I’ve neglected this blog in favor of the ease of Instagram, but I want to catch you up on everything that’s happened since last fall. Spoiler alert: I just ran a marathon! And not just any old marathon; I ran a five-minute PR!
I’ll write a full race recap to share all about how I got to the finish line. But first, here’s how I got to the start line.
After I got injured in July 2018, I went to physical therapy once a week through September to correct my SI joint dysfunction and build strength in the surrounding muscles. Then, I began working with a running coach in October to improve my form and slowly begin to run again. And by slowly, I mean sloooowwwwlyyyyy.
My coach gave me strict orders to not do too much, too soon. That meant sticking to an easy mix of running and walking, and keeping my heart rate between 135 and 145 bpm, which was equivalent to about a 12:00 min/mile pace. It was so hard to be patient, but I followed his recommendations!
We met several times through November, working on things like a warmup routine and form drills, and then I took a complete break from coaching and running through the holidays.
However, I stayed active by walking on the treadmill for an hour at a time several days a week. I watched a lot of Scandal. I also started the Bikini Body Guide program (BBG) from the beginning again just before Thanksgiving to get stronger and help keep holiday pounds at bay. It worked on both counts!
On January 1, I felt full of hope for 2019 and ran a symbolic mile around my neighborhood to mark my return to running. I ran it in 9:16, which was definitely too fast for my fitness level, and it made me feel achy in the SI joint area. 😦 I went back to a mix of walking on the treadmill and very slow running/walking outside, and scheduled another package of sessions with my coach.
I was so pleased to see big improvements in my ability to complete my coach’s drills with proper form due to my increased strength (especially core). Thanks, BBG! It made me think, “Huh… there’s really something to this idea of whole-body fitness when it comes to running.” (Duh.)
I continued to follow my coach’s guidelines with easy running/walking, and gradually decreased the amount I walked and increased the amount I ran.
Finally, on February 23, I felt good enough to run a full four miles and completed them in 38:34 (9:38 pace). I wasn’t exactly following coach’s guidelines… but it felt great to me, mentally and physically.
From there, I just kept on running. Three miles one day, five miles another day. By the end of March, I felt solid enough to start training for Jack & Jill’s Downhill Marathon—the same race I’d trained for in 2018, but couldn’t run due to my injury.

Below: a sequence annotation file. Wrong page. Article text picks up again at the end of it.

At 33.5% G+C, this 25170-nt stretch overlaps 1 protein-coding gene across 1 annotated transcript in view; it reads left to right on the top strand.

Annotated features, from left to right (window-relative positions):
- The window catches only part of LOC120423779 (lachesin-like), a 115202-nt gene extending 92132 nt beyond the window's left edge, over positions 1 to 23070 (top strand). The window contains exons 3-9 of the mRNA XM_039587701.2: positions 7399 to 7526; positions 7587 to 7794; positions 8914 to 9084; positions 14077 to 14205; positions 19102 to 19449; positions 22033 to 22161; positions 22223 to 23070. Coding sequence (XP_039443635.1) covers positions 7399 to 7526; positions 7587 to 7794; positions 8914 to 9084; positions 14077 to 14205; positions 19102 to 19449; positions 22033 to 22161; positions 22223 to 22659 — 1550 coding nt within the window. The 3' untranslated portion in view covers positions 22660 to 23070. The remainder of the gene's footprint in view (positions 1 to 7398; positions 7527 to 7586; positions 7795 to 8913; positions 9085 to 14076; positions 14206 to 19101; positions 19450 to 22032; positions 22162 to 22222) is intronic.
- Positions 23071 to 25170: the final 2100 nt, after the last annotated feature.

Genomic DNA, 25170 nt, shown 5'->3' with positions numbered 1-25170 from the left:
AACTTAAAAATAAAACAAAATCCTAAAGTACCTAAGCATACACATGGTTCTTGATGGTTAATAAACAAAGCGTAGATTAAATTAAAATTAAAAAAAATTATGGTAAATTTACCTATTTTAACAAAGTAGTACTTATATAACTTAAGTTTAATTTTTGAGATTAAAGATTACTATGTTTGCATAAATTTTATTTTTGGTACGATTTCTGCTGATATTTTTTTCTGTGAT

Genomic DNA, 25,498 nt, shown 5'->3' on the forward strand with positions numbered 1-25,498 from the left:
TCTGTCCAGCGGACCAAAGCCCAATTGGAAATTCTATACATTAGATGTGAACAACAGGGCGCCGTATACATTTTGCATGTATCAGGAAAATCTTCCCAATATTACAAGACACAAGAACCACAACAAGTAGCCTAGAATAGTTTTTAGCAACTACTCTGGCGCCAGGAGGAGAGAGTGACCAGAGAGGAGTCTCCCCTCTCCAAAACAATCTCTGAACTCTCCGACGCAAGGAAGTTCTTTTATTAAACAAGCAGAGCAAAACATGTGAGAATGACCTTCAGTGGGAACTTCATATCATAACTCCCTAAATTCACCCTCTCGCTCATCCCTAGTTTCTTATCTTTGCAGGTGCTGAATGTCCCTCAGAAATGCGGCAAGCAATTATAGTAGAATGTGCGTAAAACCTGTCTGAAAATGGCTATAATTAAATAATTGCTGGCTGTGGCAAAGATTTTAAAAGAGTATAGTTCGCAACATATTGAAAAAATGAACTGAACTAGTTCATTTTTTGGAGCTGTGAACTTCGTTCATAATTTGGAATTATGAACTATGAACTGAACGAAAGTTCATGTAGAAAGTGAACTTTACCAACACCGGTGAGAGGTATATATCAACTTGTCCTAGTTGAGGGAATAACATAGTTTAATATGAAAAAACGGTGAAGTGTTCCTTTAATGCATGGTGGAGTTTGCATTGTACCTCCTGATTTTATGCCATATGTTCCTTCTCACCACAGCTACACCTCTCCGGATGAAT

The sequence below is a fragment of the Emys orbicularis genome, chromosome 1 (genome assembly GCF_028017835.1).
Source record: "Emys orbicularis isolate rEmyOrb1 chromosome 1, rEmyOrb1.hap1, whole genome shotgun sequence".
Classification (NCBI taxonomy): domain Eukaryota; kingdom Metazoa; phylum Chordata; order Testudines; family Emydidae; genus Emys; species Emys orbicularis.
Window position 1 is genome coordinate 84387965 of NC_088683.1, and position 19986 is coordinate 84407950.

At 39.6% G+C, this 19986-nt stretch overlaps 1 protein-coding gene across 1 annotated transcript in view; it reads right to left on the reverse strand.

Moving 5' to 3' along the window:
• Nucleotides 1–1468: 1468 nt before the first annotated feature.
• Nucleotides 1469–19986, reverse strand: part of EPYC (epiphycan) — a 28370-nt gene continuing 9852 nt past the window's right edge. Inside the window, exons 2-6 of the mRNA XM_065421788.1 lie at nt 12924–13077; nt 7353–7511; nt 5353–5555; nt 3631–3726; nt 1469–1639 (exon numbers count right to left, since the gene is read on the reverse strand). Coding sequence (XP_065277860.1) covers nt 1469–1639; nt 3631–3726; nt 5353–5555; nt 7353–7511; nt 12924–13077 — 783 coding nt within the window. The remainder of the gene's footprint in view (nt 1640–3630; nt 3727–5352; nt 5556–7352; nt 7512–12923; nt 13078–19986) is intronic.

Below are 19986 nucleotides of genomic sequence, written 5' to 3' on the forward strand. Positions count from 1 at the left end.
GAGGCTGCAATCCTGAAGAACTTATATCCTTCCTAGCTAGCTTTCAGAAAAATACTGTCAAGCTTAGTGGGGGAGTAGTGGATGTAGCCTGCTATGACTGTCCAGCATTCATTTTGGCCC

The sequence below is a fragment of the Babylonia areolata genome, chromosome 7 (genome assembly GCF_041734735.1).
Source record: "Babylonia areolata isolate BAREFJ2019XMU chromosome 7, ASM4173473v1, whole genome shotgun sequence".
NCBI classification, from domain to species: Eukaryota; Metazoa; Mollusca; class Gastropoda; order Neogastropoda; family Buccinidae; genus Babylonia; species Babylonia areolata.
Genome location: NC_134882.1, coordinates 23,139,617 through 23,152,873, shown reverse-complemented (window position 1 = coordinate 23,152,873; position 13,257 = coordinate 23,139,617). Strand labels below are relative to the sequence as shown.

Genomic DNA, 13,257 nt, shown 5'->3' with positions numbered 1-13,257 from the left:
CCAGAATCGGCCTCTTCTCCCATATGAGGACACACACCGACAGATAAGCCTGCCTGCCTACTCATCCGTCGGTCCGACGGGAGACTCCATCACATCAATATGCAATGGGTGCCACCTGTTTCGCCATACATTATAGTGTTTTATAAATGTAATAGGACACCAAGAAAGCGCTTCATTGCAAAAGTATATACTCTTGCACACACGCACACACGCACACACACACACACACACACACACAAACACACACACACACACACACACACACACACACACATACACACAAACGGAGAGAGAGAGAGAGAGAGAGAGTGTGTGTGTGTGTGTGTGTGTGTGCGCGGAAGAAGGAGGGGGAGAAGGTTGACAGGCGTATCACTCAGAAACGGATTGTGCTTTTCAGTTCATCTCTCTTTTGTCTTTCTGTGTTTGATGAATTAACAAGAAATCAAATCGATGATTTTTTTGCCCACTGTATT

My coach wasn’t exactly supportive of my jumping right into marathon training, but I chose a fairly conservative 18-week training plan (Hal Higdon’s Novice 2) and figured I’d take it one run at a time and see how far I could get. Highlights of the plan:
- Four days of running per week
- No speed workouts
- Two rest days per week
- 1 hour of cross-training per week
- Peak week of 36 miles
- Longest run: 20 miles
Compare that to the aggressive plan I followed last year (Hal Higdon’s Advanced 1):
- Six days of running per week
- 1 speed workout per week
- One rest day per week
- No cross-training
- Peak week of 58 miles
- Longest run: three 20-milers
Like night and day!
And, no surprise, I felt so much better following this easier training plan. It was so manageable, and I never felt burned out.
Unlike any other time I’ve trained for a marathon, I actually completed all the runs (except when I skipped the entire first week of the plan since I was so sick with a cold) and cross-trained by riding my bike for an hour every Sunday starting in week six.
I think the cross-training made such a big difference. I ran long on Saturdays, rode easy for 12-13 miles on a local trail on Sundays, and on Mondays my legs felt so much more recovered than if I hadn’t done anything at all.
I also grew to really love my time on the bike! Riding in (mostly) perfect weather in the spring and summer felt like total bliss. It was awesome and freeing to be able to cover so much more distance in an hour on the bike than any hour I’d ever spend running, and I got to see my usual running routes in new ways. I was also able to do a few rides with Aaron when the grandparents were watching Evie, which was super fun for me and probably very slow and boring for him. 🙂